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When Bad Things Happen to Good Sovereign Debt Contracts: The Case of Ecuador

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  • Porzecanski, Arturo C.

Abstract

The lesson from abundant history is that, despite decades of constructive innovations in international loan and bond contracts involving sovereign financial obligations, lawyers, bankers, analysts and investors are best advised to operate under no illusions: Sovereigns are indeed sovereign. To those who harbored the hope that Argentina’s bad behavior as a sovereign debtor was a major exception that would not soon be repeated, the case of Ecuador’s latest default on shaky claims of the “illegitimacy” of some of its obligations demonstrates that while the absence of sovereign willingness to pay remains rare, it is not rare enough. These rogue sovereign debtors can be effectively restrained only by the forceful actions of other sovereigns, bilaterally or multilaterally, but in this case, in a repetition of attitudes shown toward Argentina since 2002, the international official community not only failed to condemn Ecuador’s actions, but actually expressed verbal and provided financial support. The government in Quito gathered no plaudits from the many national and international NGOs that have been campaigning for the massive forgiveness of developing-country debt, but at least this attitude is understandable: the case of Ecuador did not lend itself to arguments in favor of repudiation on “odious debt” or any related grounds. Above all, the country provides a useful, cautionary tale of the bad things that can happen to good sovereign debt contracts.

Suggested Citation

  • Porzecanski, Arturo C., 2010. "When Bad Things Happen to Good Sovereign Debt Contracts: The Case of Ecuador," MPRA Paper 20857, University Library of Munich, Germany.
  • Handle: RePEc:pra:mprapa:20857
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    References listed on IDEAS

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    1. Arturo C. Porzecanski, 2005. "From Rogue Creditors to Rogue Debtors: Implications of Argentina's Default," International Finance 0510010, EconWPA.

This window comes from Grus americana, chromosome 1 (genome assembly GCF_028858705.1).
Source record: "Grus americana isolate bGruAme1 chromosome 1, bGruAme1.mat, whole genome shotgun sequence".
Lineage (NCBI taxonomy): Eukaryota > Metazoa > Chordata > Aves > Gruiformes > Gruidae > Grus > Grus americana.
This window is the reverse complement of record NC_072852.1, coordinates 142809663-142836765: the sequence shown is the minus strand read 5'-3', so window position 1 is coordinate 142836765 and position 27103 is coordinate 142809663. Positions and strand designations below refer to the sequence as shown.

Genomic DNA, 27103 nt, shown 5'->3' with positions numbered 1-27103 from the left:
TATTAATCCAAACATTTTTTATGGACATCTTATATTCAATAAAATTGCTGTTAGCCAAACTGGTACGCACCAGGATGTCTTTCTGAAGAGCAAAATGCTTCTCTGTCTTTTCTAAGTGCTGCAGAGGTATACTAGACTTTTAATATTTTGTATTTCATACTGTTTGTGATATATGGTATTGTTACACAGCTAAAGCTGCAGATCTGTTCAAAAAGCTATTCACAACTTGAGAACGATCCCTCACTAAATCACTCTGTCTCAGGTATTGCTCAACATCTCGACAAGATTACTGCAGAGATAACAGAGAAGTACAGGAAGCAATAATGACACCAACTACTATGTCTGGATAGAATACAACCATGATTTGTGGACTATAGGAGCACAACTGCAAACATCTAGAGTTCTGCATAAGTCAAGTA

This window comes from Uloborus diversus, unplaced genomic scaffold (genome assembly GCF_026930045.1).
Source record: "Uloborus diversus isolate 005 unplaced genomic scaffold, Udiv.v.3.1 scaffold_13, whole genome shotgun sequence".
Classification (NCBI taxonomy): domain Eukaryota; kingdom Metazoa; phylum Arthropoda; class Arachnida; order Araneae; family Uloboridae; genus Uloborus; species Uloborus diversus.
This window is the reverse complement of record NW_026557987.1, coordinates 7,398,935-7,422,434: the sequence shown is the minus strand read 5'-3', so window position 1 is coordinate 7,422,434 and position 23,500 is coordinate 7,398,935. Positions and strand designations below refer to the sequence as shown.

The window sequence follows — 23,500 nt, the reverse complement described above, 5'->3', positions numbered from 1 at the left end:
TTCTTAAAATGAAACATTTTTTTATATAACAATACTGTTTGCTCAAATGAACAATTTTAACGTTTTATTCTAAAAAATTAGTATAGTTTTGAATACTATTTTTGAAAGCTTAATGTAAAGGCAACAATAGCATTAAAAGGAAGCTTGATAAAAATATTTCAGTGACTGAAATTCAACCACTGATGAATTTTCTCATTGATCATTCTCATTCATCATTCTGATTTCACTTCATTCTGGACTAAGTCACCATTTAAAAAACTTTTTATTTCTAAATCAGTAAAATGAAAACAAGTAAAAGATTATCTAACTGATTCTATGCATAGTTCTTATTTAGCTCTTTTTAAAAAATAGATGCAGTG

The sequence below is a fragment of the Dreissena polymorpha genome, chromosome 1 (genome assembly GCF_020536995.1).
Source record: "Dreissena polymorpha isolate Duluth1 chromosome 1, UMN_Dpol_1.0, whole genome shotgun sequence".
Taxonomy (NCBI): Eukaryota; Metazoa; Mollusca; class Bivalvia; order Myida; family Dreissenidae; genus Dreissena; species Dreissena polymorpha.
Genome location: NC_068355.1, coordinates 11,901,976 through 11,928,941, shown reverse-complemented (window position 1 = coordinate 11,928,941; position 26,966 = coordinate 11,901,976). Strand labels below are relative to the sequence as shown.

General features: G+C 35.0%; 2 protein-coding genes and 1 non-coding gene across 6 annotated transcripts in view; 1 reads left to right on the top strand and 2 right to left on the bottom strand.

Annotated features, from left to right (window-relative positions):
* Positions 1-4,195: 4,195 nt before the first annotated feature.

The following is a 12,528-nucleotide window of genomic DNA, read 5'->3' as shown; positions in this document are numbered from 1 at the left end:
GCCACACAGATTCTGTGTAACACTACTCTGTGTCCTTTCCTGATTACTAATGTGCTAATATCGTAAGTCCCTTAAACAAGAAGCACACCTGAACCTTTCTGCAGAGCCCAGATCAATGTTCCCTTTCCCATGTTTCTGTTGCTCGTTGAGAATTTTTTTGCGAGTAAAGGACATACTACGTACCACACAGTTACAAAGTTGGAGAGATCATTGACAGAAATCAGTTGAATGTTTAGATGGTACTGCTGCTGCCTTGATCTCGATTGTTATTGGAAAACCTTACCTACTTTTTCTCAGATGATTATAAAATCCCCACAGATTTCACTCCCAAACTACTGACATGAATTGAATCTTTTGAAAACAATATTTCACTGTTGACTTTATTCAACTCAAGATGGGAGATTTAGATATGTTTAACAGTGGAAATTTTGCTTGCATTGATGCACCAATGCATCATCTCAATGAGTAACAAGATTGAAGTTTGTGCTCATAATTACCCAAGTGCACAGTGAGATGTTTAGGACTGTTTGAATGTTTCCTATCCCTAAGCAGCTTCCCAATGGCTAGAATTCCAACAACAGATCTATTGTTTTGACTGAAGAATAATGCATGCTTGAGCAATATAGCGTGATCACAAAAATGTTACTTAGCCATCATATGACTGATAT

2. Arturo C. Porzecanski, 2007. "Debt Relief by Private and Official Creditors: The Record Speaks," International Finance, Wiley Blackwell, vol. 10(2), pages 191-214, July.
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    Cited by:

    1. Rohan Pitchford & Mark L. J. Wright, 2012. "Holdouts in Sovereign Debt Restructuring: A Theory of Negotiation in a Weak Contractual Environment," Review of Economic Studies, Oxford University Press, vol. 79(2), pages 812-837.
    2. Horn, Fabian, 2015. "Quantifying the costs of sovereign defaults using odious debt cases as a quasi-natural experiment," Annual Conference 2015 (Muenster): Economic Development - Theory and Policy 113125, Verein für Socialpolitik / German Economic Association.
    3. Herman Barry, 2016. "A Role for Legitimacy in Sovereign Debt: A Review Essay on Odette Lienau, Rethinking Sovereign Debt, 2014," Accounting, Economics, and Law: A Convivium, De Gruyter, vol. 6(3), pages 219-241, December.
    4. Arturo C. Porzecanski, 2016. "Sovereign Debt Restructuring After Argentina," Development, Palgrave Macmillan;Society for International Deveopment, vol. 59(1), pages 100-106, June.
    5. Christoph Trebesch & Michael G. Papaioannou & Udaibir S Das, 2012. "Sovereign Debt Restructurings 1950-2010; Literature Survey, Data, and Stylized Facts," IMF Working Papers 12/203, International Monetary Fund.
    6. Porzecanski, Arturo C., 2012. "Behind the Greek default and restructuring of 2012," MPRA Paper 42432, University Library of Munich, Germany.
    7. Porzecanski, Arturo C., 2012. "Buenos Aires to Athens: The Road to Perdition," MPRA Paper 37874, University Library of Munich, Germany.

    More about this item

    Keywords

    International finance; sovereign debt; default; Latin America; Argentina; Ecuador;

    JEL classification:

    • F34 - International Economics - - International Finance - - - International Lending and Debt Problems
    • F5 - International Economics - - International Relations, National Security, and International Political Economy
    • F3 - International Economics - - International Finance
    • F51 - International Economics - - International Relations, National Security, and International Political Economy - - - International Conflicts; Negotiations; Sanctions

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